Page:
Their relationship seems in many ways typical of the man. Beaverbrook's friends and employees testify again and again to his extraordinary energy, sense of humour, and mischievousness. But he was also cruel, vindictive and, according to his granddaughter, destructive towards women. So why did a distinguished line of talented, beautiful females fall for him?

Often described as ugly and gnome-like, Beaverbrook was on the small side (about 5ft 6in), with a large head and a big mouth which was usually spread in an impish grin. But whatever his contemporaries thought of his looks, of his charm there was no doubt.

Lady d'Avigdor Goldsmid, now in her 70s, wanted to marry Lord Beaverbrook's handsome son, Max Aitken, but ended up becoming a lifelong friend and admirer of the father. Lady Goldsmid thinks that his dazzling charm was the key to the phenomenal social success of "the lord". "Charm is something you can't describe, and he had more charm than anybody," she recalls. "And I can only assume from the devotions of the ladies that he must have been very good in bed."

The dark side to his character in his dealings with women is ascribed by Lady Jean Campbell to Protestant guilt. The great seducer was the son of a Scottish Presbyterian minister. Although he rebelled against the constraints of life in the Manse, he never forgot the early lessons in hellfire and damnation. In his granddaughter's view, "He'd have the mistresses and then be terrified that he was doing the wrong thing and treat them badly; and that included Jean Norton."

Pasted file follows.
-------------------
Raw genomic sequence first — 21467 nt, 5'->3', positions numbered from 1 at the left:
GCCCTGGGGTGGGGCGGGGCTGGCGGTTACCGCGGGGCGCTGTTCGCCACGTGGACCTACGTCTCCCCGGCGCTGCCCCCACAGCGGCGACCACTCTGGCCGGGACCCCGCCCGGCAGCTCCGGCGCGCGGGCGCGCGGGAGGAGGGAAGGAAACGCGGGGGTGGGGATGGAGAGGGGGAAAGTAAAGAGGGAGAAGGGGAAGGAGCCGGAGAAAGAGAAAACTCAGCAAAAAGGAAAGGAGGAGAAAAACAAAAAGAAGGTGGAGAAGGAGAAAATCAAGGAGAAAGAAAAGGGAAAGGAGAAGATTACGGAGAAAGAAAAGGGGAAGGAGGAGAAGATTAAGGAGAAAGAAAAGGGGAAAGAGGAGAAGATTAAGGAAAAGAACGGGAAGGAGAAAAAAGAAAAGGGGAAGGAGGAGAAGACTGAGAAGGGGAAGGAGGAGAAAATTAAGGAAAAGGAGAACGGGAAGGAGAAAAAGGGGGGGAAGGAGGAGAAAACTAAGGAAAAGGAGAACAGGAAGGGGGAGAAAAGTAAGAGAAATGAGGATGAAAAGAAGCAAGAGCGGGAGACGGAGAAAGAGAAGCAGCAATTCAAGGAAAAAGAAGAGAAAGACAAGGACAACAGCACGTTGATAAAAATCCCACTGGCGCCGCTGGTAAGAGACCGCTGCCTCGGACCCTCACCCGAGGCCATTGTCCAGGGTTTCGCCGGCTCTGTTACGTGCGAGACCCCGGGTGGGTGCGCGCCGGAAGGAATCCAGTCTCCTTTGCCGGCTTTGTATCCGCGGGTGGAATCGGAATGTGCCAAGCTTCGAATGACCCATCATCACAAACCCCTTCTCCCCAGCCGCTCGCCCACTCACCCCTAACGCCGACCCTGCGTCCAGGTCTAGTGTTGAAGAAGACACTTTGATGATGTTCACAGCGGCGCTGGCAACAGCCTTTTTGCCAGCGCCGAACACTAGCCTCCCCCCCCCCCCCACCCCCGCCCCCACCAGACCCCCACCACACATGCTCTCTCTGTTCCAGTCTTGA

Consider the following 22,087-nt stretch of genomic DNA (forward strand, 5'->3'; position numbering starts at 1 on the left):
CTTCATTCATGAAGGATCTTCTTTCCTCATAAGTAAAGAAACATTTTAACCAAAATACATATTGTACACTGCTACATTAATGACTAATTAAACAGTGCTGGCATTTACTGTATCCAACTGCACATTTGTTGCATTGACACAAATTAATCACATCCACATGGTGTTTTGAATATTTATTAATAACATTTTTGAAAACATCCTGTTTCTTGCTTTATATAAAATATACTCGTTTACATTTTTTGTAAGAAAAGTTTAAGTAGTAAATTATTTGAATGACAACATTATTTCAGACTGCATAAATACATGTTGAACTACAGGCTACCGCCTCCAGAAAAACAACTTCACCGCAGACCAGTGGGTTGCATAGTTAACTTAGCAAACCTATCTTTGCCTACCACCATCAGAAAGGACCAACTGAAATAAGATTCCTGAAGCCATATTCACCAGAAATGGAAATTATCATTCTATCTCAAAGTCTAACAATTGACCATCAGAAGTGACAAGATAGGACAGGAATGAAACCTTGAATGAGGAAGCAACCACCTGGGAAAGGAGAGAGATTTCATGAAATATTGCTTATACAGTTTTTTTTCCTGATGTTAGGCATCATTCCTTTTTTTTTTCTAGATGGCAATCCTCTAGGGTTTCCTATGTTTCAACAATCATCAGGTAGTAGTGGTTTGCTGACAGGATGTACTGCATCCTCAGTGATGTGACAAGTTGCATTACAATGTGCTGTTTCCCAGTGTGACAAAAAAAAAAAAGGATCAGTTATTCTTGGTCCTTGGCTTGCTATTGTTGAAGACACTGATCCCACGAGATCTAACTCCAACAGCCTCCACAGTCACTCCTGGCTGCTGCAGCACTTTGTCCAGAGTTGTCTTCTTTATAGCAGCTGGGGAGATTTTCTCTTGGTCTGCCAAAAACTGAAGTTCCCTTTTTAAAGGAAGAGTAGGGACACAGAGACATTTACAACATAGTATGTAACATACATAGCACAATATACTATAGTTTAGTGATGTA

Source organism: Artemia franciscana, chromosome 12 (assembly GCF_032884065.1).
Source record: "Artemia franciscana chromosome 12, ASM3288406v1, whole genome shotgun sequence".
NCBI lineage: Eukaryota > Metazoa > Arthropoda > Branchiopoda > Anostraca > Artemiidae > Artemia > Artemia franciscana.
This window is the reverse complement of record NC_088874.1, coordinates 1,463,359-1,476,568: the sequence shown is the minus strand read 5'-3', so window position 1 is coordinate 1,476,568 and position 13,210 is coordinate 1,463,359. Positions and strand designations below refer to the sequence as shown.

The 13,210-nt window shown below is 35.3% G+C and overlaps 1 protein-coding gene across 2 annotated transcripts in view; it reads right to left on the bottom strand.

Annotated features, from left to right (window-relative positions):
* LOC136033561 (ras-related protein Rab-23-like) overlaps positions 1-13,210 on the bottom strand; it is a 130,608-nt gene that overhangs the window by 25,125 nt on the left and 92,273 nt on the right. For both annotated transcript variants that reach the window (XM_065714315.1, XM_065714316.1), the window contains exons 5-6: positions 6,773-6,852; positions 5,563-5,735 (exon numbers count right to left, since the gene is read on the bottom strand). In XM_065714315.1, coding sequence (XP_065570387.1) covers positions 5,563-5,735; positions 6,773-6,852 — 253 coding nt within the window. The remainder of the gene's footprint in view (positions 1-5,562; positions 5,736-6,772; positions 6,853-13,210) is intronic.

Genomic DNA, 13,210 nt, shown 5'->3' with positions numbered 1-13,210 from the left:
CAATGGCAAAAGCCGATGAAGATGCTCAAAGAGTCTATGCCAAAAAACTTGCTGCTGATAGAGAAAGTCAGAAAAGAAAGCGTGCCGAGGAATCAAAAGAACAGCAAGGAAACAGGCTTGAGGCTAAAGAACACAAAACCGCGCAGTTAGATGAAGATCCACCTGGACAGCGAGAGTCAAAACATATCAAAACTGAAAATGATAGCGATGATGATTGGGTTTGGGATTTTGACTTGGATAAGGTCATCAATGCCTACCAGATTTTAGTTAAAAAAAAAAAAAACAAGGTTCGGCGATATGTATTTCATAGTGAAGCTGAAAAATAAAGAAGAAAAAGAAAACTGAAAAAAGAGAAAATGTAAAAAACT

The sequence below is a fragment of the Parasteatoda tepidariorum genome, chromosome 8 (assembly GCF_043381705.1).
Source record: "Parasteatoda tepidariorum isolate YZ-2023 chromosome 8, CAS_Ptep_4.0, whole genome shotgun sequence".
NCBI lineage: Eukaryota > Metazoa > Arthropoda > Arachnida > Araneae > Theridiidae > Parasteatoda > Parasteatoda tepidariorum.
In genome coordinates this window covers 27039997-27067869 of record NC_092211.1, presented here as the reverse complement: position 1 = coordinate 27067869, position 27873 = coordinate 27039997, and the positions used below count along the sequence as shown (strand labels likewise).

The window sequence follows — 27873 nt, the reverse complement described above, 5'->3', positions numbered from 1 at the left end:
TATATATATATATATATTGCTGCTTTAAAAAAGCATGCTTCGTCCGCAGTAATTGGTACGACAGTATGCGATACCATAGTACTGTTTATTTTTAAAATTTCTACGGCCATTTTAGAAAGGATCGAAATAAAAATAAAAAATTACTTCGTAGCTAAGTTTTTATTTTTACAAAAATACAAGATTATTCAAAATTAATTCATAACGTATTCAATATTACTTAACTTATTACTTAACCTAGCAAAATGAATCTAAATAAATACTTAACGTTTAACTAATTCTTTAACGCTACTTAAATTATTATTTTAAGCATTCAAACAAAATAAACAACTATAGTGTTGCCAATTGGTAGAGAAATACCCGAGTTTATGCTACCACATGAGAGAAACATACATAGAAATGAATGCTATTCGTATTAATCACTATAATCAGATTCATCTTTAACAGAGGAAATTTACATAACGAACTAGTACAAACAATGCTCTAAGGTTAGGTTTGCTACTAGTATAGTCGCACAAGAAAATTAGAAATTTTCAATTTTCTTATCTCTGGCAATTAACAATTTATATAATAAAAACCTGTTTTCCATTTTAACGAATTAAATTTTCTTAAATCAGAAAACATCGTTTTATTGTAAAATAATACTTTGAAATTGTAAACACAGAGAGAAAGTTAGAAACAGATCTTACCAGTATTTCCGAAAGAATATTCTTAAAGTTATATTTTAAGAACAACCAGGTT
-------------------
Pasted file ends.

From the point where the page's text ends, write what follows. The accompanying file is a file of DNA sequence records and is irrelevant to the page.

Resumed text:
When his wife died, soon after he began his relationship with Mrs Norton, Beaverbrook certainly showed all the signs of a guilty conscience. He put a large cross in the garden at Cherkley and named his yacht, rather bizarrely, John Calvin. But, adds Chapman Pincher, remorse did not change his philandering habits.